Assembly Bill No. 2771 will, beginning January 1, 2025, prohibit the “manufacture, sale, delivery, holding, or offering for sale in commerce any cosmetic product that contains intentionally added” PFAS. Cal. Health & Safety Code § 108981.5. “Cosmetic product” is defined as “an article for retail sale or professional use intended to be rubbed, poured, sprinkled, or sprayed on, introduced into, or otherwise applied to the human body for cleansing, beautifying, promoting attractiveness, or altering the appearance.” Id. § 108982(a). “Intentionally added PFAS” means either “PFAS that a manufacturer has intentionally added to a product and that have a functional or technical effect on the product” or “PFAS that are intentional breakdown products of an added chemical.” Id. § 108982(c).

            Textile Articles

 Assembly Bill No. 1817 states that, “commencing January 1, 2025, no person shall manufacture, distribute, sell, or offer for sale in the state any new, not previously used, textile articles that contain regulated . . . PFAS.” Cal. Health & Safety Code § 108971(a)(1). “Textile” is defined as “any item made in whole or part from a natural, manmade, or synthetic fiber, yarn, or fabric,” but the definition does not include “single-use paper hygiene products.” Id. § 108970(h).

“Textile Articles” are defined as “textile goods of a type customarily and ordinarily used in households and businesses,” but there are various identified exemptions. Id. § 108970(i). Regulated PFAS means either “PFAS that a manufacturer has intentionally added to a product and that have a functional or technical effect in the product” or the presence of PFAS in a product or product component, measured in total organic fluorine, at or above 100 parts per million (commencing January 1, 2025) and 50 parts per million (commencing January 1, 2027). Id. § 108970(g).

The enacted bill further provides that manufacturers “shall use the least toxic alternative, including alternative design, when removing regulated . . . PFAS in textile articles.” Id. § 108971(b). Lastly, it requires manufacturers to provide persons that offer the product for sale or distribution in California a certificate of compliance and protects distributers or retailers (that are not also manufacturers) that rely in good faith on these certificates from being held in violation of the chapter. Id. § 108971(c), (d).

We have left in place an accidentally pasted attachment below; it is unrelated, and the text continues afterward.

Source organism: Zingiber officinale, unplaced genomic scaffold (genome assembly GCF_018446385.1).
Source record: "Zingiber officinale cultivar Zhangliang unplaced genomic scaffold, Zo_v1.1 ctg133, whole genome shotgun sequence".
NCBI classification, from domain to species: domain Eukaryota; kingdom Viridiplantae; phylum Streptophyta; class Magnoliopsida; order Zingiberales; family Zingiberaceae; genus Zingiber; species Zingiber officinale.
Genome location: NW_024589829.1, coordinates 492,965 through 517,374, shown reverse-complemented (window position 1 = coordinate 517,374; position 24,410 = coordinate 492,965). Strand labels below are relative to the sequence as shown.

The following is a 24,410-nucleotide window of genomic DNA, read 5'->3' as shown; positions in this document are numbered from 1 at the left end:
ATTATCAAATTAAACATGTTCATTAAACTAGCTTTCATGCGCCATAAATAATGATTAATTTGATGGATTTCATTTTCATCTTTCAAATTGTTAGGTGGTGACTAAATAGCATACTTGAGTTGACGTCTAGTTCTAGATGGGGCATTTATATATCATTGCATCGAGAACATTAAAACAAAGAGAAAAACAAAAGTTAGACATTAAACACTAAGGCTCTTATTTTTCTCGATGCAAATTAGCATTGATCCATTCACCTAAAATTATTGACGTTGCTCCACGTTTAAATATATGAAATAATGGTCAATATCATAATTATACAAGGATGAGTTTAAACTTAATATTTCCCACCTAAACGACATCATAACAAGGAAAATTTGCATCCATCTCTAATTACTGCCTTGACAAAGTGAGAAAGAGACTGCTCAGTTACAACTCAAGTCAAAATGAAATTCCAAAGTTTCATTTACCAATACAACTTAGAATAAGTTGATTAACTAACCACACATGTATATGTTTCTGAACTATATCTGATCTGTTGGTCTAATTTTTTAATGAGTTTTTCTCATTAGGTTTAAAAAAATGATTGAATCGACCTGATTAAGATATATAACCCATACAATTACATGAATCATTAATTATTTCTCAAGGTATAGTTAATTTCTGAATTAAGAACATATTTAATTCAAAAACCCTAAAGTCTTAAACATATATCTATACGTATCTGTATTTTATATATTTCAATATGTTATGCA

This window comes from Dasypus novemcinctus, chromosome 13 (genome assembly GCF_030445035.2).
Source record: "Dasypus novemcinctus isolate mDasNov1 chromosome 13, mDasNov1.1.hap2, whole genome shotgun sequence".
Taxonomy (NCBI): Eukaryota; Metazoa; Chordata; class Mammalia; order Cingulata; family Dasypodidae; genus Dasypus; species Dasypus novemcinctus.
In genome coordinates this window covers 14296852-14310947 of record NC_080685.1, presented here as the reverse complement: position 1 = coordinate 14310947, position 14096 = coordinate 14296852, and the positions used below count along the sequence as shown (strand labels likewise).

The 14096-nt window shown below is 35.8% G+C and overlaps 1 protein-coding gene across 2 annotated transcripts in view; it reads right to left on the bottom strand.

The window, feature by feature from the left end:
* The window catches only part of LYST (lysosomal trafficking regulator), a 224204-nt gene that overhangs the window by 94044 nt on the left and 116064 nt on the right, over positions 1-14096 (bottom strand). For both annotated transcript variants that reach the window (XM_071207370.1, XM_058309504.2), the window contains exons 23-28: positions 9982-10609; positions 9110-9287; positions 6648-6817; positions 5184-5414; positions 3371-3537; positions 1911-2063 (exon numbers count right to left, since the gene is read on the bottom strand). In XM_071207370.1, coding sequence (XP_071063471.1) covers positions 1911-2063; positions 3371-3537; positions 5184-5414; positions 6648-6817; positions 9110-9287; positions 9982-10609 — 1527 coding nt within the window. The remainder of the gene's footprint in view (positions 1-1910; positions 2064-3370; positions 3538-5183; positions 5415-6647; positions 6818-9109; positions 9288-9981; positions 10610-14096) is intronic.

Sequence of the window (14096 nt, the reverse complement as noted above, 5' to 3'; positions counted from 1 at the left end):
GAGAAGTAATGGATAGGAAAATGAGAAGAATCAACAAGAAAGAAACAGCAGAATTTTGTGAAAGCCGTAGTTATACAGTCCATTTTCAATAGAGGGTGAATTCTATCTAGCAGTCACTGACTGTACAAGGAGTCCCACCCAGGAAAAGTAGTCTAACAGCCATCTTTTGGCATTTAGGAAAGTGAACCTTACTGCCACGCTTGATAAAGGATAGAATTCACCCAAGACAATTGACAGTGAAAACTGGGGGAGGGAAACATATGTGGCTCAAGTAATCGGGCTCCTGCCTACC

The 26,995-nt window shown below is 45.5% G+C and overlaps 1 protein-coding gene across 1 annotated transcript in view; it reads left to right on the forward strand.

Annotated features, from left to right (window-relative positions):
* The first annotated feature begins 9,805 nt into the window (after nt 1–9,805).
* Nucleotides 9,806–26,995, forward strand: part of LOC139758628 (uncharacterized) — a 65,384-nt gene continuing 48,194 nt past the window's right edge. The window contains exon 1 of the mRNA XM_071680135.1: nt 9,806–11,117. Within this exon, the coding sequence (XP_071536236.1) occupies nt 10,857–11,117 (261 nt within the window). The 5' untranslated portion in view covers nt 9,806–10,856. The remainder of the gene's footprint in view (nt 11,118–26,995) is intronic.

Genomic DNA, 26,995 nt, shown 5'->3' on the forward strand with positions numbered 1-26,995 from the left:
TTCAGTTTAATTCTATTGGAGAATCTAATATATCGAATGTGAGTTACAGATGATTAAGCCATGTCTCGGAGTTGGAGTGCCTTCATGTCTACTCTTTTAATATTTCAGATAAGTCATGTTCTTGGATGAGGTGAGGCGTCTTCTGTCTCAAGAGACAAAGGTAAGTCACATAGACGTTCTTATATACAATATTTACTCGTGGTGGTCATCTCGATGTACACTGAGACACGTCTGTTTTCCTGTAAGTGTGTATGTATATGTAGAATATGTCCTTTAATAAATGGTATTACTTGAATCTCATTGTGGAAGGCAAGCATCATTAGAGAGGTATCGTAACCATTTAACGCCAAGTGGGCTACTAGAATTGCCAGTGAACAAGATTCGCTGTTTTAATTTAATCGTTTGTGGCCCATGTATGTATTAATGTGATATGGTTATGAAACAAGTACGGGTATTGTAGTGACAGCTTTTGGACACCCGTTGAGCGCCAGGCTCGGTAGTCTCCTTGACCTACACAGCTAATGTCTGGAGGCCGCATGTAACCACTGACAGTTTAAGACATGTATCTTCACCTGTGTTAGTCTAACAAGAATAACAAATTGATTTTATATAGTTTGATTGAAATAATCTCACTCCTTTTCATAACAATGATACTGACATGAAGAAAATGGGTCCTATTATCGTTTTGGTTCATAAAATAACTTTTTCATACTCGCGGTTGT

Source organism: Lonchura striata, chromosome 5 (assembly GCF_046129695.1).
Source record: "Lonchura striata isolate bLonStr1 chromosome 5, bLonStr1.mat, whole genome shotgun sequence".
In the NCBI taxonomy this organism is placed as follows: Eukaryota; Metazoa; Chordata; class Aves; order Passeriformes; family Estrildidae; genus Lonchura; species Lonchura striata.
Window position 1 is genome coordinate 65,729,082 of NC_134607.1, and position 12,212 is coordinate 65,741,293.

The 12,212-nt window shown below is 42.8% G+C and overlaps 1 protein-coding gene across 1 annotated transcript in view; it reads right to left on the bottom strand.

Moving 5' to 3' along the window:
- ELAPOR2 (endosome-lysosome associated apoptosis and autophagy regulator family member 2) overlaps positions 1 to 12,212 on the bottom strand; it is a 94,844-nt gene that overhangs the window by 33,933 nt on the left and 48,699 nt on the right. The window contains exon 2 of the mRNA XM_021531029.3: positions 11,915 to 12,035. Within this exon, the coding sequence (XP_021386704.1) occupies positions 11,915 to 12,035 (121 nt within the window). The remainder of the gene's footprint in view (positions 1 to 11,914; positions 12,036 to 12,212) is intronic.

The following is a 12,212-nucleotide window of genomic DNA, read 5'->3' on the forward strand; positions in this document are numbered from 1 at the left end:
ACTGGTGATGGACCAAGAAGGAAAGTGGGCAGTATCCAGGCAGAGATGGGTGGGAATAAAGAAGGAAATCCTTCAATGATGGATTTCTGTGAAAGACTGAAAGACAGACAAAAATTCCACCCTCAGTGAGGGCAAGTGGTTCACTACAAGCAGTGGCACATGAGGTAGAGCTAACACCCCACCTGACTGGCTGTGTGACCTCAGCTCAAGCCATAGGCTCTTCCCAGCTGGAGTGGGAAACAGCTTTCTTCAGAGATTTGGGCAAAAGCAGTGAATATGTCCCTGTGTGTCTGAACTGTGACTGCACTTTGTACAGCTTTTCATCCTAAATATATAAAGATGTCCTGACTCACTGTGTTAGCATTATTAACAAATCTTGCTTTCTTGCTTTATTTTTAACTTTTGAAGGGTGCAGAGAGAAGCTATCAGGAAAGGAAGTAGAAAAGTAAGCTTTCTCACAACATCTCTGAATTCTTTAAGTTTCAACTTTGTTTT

The prohibition against regulated PFAS in textile articles does not apply to outdoor apparel for severe wet conditions until January 1, 2028, but commencing January 1, 2025, such apparel must be accompanied by a disclosure statement “Made with PFAS chemicals,” including for online listings. Id. § 108971(a)(2).

These new laws now join other legal developments in California that aim to regulate PFAS in consumer products. For example, Assembly Bill No. 1200 and Assembly Bill No. 652, both approved on October 5, 2021, address PFAS in food packaging and cookware and children’s products, respectively. As states like California continue to move forward with legal developments aimed at addressing PFAS, so is the federal government. We will continue tracking PFAS developments in the Corporate Environmental Law Blog

 

CATEGORIES: Consumer Law and Environment, Contamination, Emerging Contaminants, Hazmat, RCRA, Real Estate and Environment, Toxic Tort, TSCA

PEOPLE: Steven R. Englund

September 7, 2022 Jenner & Block Wishes Bon Voyage to Gay Sigel as She Starts Her Next Adventure with the City of Chicago